Research point: Stages of textile product life cycle

A textile product life cycle in stages

For this Research Point I’m taking the life cycle of a cotton product as an example. The stages are based on those identified by Creative Arts Today at page 184.

 

Stage 1 – Agriculture/raw fibre production

The cotton seeds are planted into a frost-free fairly heavy soil, in sunny conditions with moderate rainfall,  and in around 8 weeks the cotton bolls tear open and the cotton is ready to be harvested on the grown plants that are treated as annuals.

 

Stage 2 – Ginning

The harvested cotton is fed into a cotton gin, a machine that separates the fibres from the seeds, a process that for thousands of years has been done manually. The ginned cotton is called lint and it is then pressed into large bales and transported to the textile mill.

Image of a gin machine from: https://en.wikipedia.org/wiki/Cotton_gin

 

Stage 3 – Carding and spinning

In the textile mill the bales are picked apart and fed into a carding machine that disentangles, cleans and intermixes them to produce a continuous web or sliver of cotton and thus prepare them for spinning.

 

Image of a carding machine from: https://en.wikipedia.org/wiki/Carding

 

 

The carding is followed by the spinning, a process the turns the sliver into a twisted yarn. Before the invention of the spinning wheel, for thousands of years the fibre has been spun manually using the spindle and distaff.

 

Stage 4 – Construction of the fabric by weaving/knitting

Once it is formed the yarn can either be processed at this stage – for example it can be dyed – or it can be used to construct a textile most often by weaving or knitting and be processed at a later stage.

Weaving is a method of textile production in which threads or yarns are interlaced at right angles to form a fabric. Traditionally the longitudinal threads – the warp – were fixed to a wooden frame – a loom – and by means of a shuttle the lateral threads – the weft – were interlaced back and forth across the loom forming a fabric or cloth.

Alternatively the cloth can be formed by knitting either by hand or by machine – a method of construction using a series of needles to interlock loops of yarn.

 

 

 

 

 

 

 

 

Stage 5 – Processing

The yarns or the constructed fabrics can be further processed by cleaning, bleaching, dying, printing, treated to enhance special performance characteristics like water repellency, flame resistance and others or otherwise finished to alter the look and feel.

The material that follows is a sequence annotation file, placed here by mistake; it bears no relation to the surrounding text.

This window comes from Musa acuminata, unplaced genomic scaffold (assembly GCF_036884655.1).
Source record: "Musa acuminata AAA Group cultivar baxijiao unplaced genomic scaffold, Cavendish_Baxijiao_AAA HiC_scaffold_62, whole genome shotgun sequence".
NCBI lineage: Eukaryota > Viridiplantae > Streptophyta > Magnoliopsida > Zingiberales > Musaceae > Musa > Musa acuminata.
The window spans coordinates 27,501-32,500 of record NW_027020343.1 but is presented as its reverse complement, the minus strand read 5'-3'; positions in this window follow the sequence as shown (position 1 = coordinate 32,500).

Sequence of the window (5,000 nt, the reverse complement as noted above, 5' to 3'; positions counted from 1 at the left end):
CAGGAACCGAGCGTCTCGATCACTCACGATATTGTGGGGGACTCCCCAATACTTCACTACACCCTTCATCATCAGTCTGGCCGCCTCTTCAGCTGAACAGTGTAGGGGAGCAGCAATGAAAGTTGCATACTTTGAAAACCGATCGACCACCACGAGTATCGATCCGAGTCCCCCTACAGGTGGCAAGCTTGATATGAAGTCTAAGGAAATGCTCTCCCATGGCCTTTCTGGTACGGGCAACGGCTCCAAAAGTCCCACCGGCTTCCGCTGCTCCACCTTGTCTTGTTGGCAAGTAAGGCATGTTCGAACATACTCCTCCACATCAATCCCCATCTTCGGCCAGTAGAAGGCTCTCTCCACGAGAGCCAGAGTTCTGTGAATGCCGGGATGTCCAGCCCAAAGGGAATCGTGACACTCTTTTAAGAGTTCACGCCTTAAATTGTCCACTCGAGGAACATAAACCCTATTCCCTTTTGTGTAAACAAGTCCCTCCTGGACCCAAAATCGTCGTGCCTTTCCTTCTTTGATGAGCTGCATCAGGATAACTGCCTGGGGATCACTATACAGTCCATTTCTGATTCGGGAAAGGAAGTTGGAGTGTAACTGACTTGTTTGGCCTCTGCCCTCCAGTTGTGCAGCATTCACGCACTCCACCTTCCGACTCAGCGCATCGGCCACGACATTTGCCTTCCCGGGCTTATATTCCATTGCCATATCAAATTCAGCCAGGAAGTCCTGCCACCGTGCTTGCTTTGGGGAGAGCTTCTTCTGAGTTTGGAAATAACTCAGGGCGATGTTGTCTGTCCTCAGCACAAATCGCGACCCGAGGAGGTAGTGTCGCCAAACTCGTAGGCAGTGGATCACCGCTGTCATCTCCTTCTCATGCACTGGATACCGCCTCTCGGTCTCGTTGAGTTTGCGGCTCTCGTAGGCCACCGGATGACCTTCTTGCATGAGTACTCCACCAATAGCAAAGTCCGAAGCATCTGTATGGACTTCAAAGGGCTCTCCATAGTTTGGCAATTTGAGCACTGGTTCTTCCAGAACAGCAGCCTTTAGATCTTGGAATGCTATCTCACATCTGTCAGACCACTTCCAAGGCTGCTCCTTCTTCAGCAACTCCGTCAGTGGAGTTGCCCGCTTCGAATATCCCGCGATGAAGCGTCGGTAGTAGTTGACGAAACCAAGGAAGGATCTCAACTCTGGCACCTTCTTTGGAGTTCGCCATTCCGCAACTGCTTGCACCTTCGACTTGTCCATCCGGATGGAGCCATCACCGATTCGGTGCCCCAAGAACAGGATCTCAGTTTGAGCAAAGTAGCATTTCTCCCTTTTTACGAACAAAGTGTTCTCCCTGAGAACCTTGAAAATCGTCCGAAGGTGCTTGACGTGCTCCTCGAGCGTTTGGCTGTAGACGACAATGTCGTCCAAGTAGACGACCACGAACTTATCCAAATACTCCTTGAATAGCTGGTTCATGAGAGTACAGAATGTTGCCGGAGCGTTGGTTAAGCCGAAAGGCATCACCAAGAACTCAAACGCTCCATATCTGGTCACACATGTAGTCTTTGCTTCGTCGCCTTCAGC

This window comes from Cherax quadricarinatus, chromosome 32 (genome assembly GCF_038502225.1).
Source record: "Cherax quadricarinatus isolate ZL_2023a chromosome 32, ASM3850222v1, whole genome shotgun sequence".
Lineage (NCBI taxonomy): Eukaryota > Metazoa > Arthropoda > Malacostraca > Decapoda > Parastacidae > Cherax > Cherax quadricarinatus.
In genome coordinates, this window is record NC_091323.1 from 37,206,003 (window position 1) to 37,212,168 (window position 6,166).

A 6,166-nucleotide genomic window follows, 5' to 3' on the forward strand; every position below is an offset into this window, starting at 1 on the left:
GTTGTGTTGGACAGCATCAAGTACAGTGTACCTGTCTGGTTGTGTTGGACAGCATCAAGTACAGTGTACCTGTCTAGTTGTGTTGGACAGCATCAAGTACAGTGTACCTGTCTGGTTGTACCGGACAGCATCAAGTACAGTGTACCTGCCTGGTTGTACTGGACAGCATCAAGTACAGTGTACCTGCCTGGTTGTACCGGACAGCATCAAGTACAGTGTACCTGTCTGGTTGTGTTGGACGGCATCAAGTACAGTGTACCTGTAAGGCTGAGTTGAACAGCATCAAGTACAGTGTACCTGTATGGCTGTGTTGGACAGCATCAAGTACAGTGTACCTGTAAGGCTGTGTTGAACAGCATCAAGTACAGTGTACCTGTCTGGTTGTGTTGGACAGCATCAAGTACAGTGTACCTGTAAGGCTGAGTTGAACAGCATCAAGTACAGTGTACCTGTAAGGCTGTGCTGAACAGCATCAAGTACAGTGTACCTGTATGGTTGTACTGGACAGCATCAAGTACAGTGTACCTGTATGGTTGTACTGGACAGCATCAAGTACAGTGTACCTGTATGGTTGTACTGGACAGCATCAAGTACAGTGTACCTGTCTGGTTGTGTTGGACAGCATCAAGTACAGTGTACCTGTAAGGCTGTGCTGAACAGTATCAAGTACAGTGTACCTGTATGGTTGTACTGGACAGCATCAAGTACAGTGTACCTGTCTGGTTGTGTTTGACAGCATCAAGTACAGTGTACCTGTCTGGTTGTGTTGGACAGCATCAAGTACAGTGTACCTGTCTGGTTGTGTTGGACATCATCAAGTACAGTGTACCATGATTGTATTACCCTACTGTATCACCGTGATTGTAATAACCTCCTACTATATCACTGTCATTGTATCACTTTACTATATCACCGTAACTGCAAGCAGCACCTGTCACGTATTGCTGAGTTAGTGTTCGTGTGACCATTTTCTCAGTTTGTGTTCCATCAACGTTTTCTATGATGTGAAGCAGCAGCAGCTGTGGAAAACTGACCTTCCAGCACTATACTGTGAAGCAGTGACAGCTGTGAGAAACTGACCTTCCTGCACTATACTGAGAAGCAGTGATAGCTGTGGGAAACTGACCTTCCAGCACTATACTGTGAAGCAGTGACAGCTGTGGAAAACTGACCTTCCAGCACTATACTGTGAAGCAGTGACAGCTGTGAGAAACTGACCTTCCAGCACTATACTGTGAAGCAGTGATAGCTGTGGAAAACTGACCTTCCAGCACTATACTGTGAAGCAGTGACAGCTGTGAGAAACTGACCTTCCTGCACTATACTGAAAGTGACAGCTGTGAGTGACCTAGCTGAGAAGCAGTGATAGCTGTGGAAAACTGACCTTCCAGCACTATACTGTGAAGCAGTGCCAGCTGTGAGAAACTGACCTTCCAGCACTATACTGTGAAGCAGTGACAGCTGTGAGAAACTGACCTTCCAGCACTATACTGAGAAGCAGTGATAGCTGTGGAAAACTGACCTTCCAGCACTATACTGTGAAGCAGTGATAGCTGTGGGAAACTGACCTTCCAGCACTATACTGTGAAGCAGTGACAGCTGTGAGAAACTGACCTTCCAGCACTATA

Stage 6 – Manufacturing

At this stage the fabric or cloth is cut and sewn to make a garment, which can then be further decorated through stitching, embroidery and other numerous methods of embellishment to produce the final product.

 

Stage 7 – Distribution/retail

The final product is shipped to distribution warehouses and retail outlets by using different means of transportation.

 

Stage 8 – Use/consumption and end of life

The product is purchased and enters in its use stage, where it is worn and washed repeatedly until it is disposed of as waste or recycled.

 

In the cotton industry as in the other crafts and industries dealing with the manufacturing of products, all stages can bring their own issues of sustainability, which shall be the focus of the next posts of Project 1.

 

Internet sources used in research

All accessed 5/07/2015

http://cotton-source.com/cottons-growing-cycle/

https://www.cotton.org/pubs/cottoncounts/fieldtofabric/gin.cfm

http://cottonaustralia.com.au/uploads/resources/CEK_Chap_4_The_Cotton_Plant.pdf

https://en.wikipedia.org/wiki/Cotton

https://en.wikipedia.org/wiki/Cotton_gin

https://en.wikipedia.org/wiki/Carding

https://en.wikipedia.org/wiki/Spinning_(textiles)

https://en.wikipedia.org/wiki/Weaving

https://en.wikipedia.org/wiki/Knitting

https://en.wikipedia.org/wiki/Hand_spinning

 

 

 

 

 

 

 

 

Advertisements

Leave a Reply

Fill in your details below or click an icon to log in:

WordPress.com Logo

You are commenting using your WordPress.com account. Log Out / Change )

Twitter picture

You are commenting using your Twitter account. Log Out / Change )

Facebook photo

You are commenting using your Facebook account. Log Out / Change )

Google+ photo

You are commenting using your Google+ account. Log Out / Change )

Connecting to %s